By David Shepardson
WASHINGTON (Reuters) -U.S. auto safety regulators said on Saturday they are investigating Ford Motor’s prior recalls of 710,000 Explorer SUVs over power loss reports to determine if the fix is adequate.
The National Highway Traffic Safety Administration (NHTSA) noted the No. 2 U.S. automaker issued recalls in April 2022 and March on Ford Explorer SUVs from the 2020-2022 model years to address a rear axle horizontal mounting bolt that may fracture and cause the driveshaft to disconnect.
Ford said earlier its recalls were to address a disconnected driveshaft that could result in the vehicle rolling away placed in ‘Park’ without the parking brake applied, increasing the risk of a crash.
Ford did not immediately comment Saturday but said in March it was not aware of any crashes or injuries tied to the recall issue.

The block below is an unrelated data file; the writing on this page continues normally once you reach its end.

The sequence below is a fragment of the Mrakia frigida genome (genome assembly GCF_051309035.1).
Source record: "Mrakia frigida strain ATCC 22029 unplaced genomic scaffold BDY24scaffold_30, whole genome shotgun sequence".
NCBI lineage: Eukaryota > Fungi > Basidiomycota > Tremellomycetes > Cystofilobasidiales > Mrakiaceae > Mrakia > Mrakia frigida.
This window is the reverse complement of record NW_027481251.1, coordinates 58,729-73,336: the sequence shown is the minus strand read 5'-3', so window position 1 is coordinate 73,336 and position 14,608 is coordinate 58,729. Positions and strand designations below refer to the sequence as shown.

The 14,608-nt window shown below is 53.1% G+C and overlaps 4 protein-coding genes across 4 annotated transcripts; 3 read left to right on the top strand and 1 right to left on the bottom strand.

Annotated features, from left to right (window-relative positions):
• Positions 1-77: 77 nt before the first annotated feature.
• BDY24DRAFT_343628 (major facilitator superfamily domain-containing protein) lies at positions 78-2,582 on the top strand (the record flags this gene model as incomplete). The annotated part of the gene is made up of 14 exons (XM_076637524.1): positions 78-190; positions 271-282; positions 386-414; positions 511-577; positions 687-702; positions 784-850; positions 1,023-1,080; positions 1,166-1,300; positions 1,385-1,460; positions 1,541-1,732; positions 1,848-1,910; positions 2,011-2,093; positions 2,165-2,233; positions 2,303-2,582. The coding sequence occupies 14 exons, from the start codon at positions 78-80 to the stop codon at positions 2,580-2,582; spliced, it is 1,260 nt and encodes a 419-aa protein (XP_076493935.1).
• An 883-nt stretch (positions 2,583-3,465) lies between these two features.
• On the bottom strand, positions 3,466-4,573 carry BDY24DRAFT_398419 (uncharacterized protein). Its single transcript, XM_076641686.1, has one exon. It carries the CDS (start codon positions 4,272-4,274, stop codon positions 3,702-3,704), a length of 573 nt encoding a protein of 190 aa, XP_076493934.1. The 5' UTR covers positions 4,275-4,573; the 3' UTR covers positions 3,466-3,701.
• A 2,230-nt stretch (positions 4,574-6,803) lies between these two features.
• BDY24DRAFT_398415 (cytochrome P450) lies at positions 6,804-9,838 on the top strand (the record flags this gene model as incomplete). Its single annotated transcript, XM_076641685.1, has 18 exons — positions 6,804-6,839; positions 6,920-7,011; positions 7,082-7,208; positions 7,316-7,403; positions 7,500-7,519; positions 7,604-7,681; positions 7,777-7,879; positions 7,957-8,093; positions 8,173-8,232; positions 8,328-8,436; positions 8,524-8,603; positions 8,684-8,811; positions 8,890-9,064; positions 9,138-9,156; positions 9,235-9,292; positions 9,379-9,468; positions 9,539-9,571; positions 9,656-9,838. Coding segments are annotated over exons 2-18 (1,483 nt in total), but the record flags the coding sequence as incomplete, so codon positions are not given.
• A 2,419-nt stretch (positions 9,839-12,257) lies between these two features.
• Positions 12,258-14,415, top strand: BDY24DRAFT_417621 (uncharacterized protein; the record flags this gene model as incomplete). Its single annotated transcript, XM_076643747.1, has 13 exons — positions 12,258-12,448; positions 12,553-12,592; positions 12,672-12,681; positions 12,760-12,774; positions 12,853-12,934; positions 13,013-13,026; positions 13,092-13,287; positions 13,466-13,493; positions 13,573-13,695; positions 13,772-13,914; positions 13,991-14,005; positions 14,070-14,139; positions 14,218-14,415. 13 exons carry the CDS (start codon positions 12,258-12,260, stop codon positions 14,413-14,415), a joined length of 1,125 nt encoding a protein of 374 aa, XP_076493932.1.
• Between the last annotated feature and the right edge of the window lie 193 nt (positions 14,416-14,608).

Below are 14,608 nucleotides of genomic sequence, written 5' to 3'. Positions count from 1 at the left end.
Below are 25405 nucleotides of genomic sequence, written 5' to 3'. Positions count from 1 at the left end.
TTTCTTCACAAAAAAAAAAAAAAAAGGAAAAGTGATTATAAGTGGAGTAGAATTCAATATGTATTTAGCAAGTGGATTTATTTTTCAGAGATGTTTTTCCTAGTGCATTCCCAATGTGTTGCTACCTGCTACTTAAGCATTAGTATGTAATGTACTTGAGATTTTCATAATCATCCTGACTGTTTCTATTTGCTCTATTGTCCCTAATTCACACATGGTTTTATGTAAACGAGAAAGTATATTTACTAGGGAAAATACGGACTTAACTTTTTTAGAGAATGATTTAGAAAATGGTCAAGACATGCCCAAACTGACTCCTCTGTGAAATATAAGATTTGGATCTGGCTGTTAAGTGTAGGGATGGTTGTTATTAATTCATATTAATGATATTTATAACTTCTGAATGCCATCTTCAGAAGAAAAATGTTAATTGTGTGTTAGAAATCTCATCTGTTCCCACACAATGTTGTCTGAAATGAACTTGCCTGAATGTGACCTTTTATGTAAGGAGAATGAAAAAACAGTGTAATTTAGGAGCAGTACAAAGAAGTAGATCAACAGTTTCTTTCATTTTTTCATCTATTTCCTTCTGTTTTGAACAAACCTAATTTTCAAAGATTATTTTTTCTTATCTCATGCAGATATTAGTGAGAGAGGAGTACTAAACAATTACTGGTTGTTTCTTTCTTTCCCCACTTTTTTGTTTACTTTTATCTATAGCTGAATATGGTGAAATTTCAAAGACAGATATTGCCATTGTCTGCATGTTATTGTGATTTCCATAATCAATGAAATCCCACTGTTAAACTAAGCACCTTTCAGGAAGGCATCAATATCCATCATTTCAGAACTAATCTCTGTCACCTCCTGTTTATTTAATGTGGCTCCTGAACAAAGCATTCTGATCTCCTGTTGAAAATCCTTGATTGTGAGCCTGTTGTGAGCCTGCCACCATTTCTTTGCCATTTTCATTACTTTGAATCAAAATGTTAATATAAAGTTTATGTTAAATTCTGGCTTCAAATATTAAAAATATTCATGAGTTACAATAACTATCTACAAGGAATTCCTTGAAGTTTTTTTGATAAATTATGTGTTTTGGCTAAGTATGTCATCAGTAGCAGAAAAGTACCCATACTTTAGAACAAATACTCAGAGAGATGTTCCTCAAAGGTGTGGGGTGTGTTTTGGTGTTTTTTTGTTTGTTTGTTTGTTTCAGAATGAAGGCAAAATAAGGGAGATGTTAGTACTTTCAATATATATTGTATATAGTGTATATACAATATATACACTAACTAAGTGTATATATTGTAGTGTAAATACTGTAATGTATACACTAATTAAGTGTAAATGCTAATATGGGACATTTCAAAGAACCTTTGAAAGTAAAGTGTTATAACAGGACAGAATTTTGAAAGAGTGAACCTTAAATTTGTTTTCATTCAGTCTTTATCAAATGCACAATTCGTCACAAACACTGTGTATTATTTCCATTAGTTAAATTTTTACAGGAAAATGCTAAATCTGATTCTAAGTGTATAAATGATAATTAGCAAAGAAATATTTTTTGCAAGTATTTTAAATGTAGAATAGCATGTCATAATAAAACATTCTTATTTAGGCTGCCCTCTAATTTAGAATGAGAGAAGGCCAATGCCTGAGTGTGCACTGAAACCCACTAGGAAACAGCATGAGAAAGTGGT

Ford’s fix is to add a software update that automatically applies the electronic service parking brake to keep the vehicle from rolling away, the agency said, adding there is no remedy to address the failed rear axle horizontal mounting bolt “which is the basis of this safety issue and the cause of the impaired vehicle.”
NHTSA said it has received two complaints alleging a loss of power or transmission torque of the rear wheels in Explorer vehicles that had received the recall fix.
One complaint told NHTSA that after getting the software update “the vehicle would randomly slam to a complete stop while driving. It happened several times with three different drivers (myself, my wife, and my son), each happening at 30-35 mph or less.”
(Reporting by David ShepardsonEditing by Marguerita Choy and Diane Craft)